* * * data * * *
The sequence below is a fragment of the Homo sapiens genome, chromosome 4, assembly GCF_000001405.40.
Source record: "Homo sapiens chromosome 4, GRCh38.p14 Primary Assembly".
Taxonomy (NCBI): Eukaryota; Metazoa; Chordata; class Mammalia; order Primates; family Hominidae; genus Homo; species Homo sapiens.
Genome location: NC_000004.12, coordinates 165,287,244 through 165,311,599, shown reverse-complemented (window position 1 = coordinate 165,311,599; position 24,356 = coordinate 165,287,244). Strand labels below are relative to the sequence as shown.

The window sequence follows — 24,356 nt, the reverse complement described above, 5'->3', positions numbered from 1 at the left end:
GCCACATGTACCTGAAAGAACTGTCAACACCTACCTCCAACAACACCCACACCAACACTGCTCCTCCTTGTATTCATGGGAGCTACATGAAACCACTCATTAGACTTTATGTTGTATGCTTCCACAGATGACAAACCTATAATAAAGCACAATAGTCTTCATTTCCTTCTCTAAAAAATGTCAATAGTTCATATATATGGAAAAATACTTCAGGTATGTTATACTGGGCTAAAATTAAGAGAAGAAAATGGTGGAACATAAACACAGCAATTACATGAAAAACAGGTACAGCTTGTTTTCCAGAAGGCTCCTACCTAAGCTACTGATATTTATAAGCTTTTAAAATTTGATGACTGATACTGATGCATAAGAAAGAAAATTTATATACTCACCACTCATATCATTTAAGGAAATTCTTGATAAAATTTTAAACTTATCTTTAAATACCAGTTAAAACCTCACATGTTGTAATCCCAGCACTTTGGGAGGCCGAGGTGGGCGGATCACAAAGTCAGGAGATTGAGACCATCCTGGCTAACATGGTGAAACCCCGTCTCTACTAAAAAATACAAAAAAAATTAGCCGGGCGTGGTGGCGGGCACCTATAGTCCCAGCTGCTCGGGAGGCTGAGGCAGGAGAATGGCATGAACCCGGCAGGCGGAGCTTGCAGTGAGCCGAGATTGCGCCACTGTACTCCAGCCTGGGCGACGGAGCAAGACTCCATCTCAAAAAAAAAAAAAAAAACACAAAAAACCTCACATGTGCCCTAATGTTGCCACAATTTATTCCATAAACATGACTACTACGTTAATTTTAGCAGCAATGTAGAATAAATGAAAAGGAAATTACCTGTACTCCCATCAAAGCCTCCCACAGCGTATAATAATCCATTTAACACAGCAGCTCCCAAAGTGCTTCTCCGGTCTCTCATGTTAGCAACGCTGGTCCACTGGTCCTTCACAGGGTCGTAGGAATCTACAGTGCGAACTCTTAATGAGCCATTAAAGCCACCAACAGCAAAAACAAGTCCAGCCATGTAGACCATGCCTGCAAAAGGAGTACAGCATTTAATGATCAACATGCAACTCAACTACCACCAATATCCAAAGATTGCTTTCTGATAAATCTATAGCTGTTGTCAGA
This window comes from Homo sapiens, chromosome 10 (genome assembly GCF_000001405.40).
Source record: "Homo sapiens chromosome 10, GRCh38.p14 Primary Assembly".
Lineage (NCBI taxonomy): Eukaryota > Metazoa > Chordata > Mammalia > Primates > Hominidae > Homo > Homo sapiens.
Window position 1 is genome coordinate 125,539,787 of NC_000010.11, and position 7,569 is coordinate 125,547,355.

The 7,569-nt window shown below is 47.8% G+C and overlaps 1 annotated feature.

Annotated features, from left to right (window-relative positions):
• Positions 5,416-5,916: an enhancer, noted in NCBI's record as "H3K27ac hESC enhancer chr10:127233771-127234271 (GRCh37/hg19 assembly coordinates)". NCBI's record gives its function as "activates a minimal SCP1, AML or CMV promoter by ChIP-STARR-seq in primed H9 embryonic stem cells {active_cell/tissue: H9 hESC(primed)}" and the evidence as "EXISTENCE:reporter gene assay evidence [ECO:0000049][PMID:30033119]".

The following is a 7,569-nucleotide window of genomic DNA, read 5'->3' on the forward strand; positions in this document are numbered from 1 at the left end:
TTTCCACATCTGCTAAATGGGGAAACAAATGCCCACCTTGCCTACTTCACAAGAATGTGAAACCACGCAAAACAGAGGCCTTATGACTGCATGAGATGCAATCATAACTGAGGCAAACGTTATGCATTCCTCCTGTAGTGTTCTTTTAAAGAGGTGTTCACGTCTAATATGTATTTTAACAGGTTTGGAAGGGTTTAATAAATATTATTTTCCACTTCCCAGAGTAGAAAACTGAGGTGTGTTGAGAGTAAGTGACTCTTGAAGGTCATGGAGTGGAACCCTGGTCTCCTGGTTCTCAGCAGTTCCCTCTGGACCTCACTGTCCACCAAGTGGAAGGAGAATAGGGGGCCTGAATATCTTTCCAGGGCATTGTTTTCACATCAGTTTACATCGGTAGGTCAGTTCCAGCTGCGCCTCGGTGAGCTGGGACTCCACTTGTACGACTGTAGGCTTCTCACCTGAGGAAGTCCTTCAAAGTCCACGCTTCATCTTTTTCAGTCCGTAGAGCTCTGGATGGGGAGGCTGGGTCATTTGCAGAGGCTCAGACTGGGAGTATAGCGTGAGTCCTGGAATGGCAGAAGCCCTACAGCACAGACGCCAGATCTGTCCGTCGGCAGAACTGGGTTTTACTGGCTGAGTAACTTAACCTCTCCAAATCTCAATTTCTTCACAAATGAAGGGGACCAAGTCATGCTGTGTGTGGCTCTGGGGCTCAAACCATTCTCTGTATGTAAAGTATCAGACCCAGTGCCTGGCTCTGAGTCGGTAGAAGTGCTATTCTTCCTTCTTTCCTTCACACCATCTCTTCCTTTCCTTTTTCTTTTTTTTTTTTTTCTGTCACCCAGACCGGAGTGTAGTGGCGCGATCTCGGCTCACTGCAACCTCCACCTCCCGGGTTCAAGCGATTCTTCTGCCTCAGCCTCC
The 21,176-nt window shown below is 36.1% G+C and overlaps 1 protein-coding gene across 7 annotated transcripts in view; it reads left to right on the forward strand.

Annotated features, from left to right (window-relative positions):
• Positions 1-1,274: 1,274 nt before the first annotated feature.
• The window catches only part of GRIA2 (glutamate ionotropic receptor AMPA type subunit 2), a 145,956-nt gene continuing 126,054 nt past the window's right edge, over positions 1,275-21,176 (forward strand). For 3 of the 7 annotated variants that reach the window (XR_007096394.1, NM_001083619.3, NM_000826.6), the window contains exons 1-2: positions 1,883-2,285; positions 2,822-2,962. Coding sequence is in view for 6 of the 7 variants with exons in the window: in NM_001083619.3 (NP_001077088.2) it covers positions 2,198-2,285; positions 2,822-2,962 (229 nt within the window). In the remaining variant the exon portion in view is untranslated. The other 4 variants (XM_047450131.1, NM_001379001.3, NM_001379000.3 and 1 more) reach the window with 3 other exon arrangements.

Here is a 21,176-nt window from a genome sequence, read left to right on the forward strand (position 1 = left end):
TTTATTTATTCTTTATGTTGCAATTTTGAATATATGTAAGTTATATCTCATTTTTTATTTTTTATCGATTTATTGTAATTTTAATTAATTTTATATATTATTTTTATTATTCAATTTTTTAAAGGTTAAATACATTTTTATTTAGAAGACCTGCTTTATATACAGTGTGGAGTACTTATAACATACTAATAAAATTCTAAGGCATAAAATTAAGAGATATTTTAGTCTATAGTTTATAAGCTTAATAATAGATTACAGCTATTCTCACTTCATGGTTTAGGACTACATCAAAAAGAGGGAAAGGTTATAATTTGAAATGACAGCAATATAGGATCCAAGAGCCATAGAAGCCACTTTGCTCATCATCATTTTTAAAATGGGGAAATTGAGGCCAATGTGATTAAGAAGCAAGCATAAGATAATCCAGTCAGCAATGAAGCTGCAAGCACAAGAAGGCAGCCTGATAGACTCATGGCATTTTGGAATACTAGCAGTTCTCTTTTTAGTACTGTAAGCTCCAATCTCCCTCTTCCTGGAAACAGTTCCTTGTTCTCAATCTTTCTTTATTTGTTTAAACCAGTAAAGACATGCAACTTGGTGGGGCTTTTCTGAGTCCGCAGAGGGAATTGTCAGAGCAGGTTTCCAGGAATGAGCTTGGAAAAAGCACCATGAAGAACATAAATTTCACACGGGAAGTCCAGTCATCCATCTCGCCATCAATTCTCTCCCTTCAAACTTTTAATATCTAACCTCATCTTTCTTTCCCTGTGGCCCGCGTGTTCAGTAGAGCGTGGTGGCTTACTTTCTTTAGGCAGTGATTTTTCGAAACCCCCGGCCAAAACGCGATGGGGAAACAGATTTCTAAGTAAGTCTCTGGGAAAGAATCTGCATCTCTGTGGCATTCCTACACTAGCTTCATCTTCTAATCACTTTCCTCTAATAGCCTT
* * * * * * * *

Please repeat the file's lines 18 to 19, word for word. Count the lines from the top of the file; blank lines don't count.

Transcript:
• Positions 1-1,274: 1,274 nt before the first annotated feature.
• The window catches only part of GRIA2 (glutamate ionotropic receptor AMPA type subunit 2), a 145,956-nt gene continuing 126,054 nt past the window's right edge, over positions 1,275-21,176 (forward strand). For 3 of the 7 annotated variants that reach the window (XR_007096394.1, NM_001083619.3, NM_000826.6), the window contains exons 1-2: positions 1,883-2,285; positions 2,822-2,962. Coding sequence is in view for 6 of the 7 variants with exons in the window: in NM_001083619.3 (NP_001077088.2) it covers positions 2,198-2,285; positions 2,822-2,962 (229 nt within the window). In the remaining variant the exon portion in view is untranslated. The other 4 variants (XM_047450131.1, NM_001379001.3, NM_001379000.3 and 1 more) reach the window with 3 other exon arrangements.